Republicans scrambled to make sure at the very last minute that Dennis Kucinich‘s Libya resolution did not go to a vote? Why were they so afraid of it? Why were they so frantic? Why did they take dramatic and last minute action to head off this Dennis Kucinich resolution? What could this resolution do to them?
Apparently, it could pass.
“The Washington Post” described it as turning out to have much broader support than expected. And by broader, they mean Republican. The Republican leadership freaked out about the Kucinich resolution. Put it off for two days.
They did eventually put it off until today. It was voted on today and it got a lot of support, 87 Republicans voted for Dennis Kucinich‘s get out of Libya resolution. The resolution probably would have gotten more support and it may have passed if John Boehner, the speaker of the House, had not introduced a competing resolution specifically designed to comfort Republicans who are really against what we‘re doing in Libya in order to siphon the votes away from what Kucinich was proposing.
Before the House recess today, Speaker John Boehner‘s the alternative Libya resolution did pass, demanding information from the White House about the Libya resolution, if not saying that forces have to come home now.
This is not the first time this sort of thing has happened recently. Yesterday, a different Democratic Congressman Brad Sherman tried to cut off funding for the Libya mission. That only lost by five votes.
On the war in Afghanistan, another bill last week would have demanded a faster draw down of American troops there. That got significant Republican support. It only lost by 11 votes.
Nancy Pelosi told me in January that arguing in Congress about war this year would be an unexpectedly nonpartisan thing. She told me it was going to be a much more robust debate and much more nonpartisan debate than anybody was expecting.
I did not believe her at the time. She was right.
Joining us now from outside a general store in Norwich, Vermont, is Democratic Congressman Peter Welch, who made a date with me earlier this week to come back and talk about this.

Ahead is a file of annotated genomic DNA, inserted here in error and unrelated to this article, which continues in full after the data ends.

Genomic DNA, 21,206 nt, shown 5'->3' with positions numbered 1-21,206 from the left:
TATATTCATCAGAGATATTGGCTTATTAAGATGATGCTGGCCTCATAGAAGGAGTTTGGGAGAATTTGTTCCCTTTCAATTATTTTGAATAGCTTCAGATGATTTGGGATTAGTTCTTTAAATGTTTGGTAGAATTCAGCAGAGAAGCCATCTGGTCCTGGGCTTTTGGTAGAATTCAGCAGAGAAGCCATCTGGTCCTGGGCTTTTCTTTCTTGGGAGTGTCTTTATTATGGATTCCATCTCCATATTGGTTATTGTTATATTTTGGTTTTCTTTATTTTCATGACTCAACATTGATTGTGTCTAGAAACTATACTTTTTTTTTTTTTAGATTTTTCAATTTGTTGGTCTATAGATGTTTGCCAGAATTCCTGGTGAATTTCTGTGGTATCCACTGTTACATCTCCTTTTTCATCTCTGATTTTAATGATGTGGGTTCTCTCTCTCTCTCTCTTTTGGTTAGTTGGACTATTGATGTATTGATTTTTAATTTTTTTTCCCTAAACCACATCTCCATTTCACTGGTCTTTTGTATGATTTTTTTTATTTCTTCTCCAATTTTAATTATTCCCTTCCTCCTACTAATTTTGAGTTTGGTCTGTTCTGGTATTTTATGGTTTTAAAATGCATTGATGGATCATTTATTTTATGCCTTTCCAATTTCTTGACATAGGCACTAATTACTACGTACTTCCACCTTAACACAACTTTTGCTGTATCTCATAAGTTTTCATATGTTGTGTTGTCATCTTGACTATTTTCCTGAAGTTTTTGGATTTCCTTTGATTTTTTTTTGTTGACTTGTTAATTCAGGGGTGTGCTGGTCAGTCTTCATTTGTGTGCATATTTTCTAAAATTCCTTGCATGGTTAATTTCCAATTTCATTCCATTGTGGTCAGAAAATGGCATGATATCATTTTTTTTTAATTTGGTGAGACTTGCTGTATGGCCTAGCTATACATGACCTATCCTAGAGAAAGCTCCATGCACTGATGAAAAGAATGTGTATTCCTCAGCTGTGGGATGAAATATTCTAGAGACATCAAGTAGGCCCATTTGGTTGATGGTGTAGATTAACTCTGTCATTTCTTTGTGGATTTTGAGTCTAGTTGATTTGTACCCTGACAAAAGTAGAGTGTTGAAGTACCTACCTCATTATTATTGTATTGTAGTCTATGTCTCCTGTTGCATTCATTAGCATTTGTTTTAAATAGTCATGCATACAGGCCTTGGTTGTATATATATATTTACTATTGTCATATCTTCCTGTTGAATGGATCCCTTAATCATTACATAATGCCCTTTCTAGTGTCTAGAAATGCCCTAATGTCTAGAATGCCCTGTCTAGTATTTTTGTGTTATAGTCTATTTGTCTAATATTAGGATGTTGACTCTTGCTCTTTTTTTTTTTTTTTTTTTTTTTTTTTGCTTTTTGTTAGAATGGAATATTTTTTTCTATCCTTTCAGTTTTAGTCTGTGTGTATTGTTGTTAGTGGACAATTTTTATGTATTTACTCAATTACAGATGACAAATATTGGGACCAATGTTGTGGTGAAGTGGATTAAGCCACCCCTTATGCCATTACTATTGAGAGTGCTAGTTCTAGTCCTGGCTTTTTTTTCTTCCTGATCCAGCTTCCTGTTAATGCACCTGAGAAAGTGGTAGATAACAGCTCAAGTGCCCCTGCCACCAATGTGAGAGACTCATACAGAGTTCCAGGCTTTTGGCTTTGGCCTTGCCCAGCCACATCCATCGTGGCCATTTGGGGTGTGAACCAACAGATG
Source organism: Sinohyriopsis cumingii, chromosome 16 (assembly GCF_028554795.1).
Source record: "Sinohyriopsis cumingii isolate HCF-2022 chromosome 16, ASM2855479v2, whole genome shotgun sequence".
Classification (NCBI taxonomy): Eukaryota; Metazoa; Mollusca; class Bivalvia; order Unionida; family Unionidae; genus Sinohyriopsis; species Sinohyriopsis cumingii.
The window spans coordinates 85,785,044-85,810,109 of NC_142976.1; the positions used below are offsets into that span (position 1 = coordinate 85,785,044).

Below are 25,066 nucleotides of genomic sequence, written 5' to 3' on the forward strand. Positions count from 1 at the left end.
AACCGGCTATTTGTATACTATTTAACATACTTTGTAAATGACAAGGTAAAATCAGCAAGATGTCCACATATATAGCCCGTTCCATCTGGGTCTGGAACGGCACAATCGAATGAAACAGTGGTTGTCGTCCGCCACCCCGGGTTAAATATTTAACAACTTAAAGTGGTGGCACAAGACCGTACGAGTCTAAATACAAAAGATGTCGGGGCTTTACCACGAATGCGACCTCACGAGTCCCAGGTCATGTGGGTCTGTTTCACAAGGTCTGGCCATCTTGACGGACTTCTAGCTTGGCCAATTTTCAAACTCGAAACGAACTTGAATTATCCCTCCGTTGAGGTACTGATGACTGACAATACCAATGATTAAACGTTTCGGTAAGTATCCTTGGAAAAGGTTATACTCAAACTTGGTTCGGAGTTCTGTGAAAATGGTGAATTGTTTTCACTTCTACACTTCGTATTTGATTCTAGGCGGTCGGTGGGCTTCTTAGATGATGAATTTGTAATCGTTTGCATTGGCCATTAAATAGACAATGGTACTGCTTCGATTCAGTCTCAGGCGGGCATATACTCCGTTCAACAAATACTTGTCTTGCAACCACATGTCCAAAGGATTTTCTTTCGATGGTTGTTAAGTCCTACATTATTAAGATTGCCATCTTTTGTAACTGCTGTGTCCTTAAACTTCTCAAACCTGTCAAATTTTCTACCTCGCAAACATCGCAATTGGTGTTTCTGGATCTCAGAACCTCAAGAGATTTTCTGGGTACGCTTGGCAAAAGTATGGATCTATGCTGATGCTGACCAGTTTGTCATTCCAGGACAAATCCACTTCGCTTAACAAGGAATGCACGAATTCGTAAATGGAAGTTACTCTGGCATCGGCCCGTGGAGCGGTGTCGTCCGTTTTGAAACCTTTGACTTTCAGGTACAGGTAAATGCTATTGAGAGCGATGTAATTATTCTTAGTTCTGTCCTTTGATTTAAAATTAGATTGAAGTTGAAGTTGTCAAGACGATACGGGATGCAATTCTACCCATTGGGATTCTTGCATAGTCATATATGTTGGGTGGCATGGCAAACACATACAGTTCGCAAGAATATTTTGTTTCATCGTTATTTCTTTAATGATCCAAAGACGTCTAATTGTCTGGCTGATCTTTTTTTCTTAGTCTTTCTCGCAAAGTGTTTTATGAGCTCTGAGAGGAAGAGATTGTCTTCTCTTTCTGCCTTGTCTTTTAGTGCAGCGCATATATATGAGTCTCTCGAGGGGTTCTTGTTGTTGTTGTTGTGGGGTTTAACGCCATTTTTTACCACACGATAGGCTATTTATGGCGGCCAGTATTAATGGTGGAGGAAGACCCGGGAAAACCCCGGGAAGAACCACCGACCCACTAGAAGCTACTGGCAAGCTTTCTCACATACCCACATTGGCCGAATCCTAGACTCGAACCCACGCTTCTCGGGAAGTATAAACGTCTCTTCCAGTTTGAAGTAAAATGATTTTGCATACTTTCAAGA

Congressman Welch, thanks very much for coming back on the show.
REP. PETER WELCH (D), VERMONT: It‘s good to be here.
MADDOW: You sponsored an amendment last week to withdraw U.S. troops from Afghanistan with a Republican Congressman Jason Chaffetz from Utah. How do a Vermont Democrat and a Utah Republican end up on something together like that?
WELCH: You know, here‘s the good news, I think that there is a growing sentiment that we‘re spending too much on the military, too much on these activities abroad, that nation-building in Afghanistan really doesn‘t make sense. It doesn‘t make us more secure.
And Republicans and Democrats are telling me that their voters are fed up. They are because they have skepticism about how does it make sense to spend $2 billion a week in Afghanistan. And how does it make sense to be spending money there when we‘re having incredible bug challenges here?
You saw, Rachel, a carry over today where you literally had John Boehner and Dennis Kucinich more or less on the same page saying two things. One, if we are going to use military action, that requires the Congress to approve it. Not just a unilateral action by a president. In number two, that there‘s skepticism about this rush to war.
MADDOW: In terms of that issue specifically of congress‘s role in war time about a constraint, about Congress not being just a constraint on presidential power, but Congress having the power to declare war, which is quietly spelled out in the Constitution—that this is something that Republicans have been less than activist about over this past decade since 9/11.
Do you think the fact that we‘ve got a Democratic president now is bringing out that side of Republican politics more so than we would be seeing if it was a Republican?
WELCH: I do. I think that‘s relevant. But the fundamental principle here is that Article I of the Constitution says that if American troops are going to be committed, if we‘re going to go to war, then Congress has to approve that yes or no.
And, of course, the War Powers Act gives some latitude to the president. But within 60 days any president Republican or Democrat must come to Congress.
And what I sense in the vote today in the Kucinich amendment and the Boehner amendment, was the unity of interest among Democrats and Republicans to assert congressional power. And what‘s good about that is that when we in the House of Representatives are accountable to the people who sent us there and they‘re concerned about the Constitution, they‘re concerned about their taxpayer dollars, then—and they‘re concerned about the loves of their sons and daughters who are going to be sent to war, the fact that the Congress has to act is a real break as it‘s supposed to be under the Constitution on a rush to military action.
MADDOW: Do you think that there is a big distance between House Democrats who I know you met with President Obama this week and the White House in terms of what the end of the Afghanistan war is going to look like? I know that I have read that this issue was raised with the president in your meeting this week. How far do you see is the distance between host house Democrats and where President Obama is on the issue?
WELCH: It‘s not clear. I think what the president said to us in the meeting was that there is going to be the drawdown. He had committed to that. He did not give us any indication of how quick it was going to be.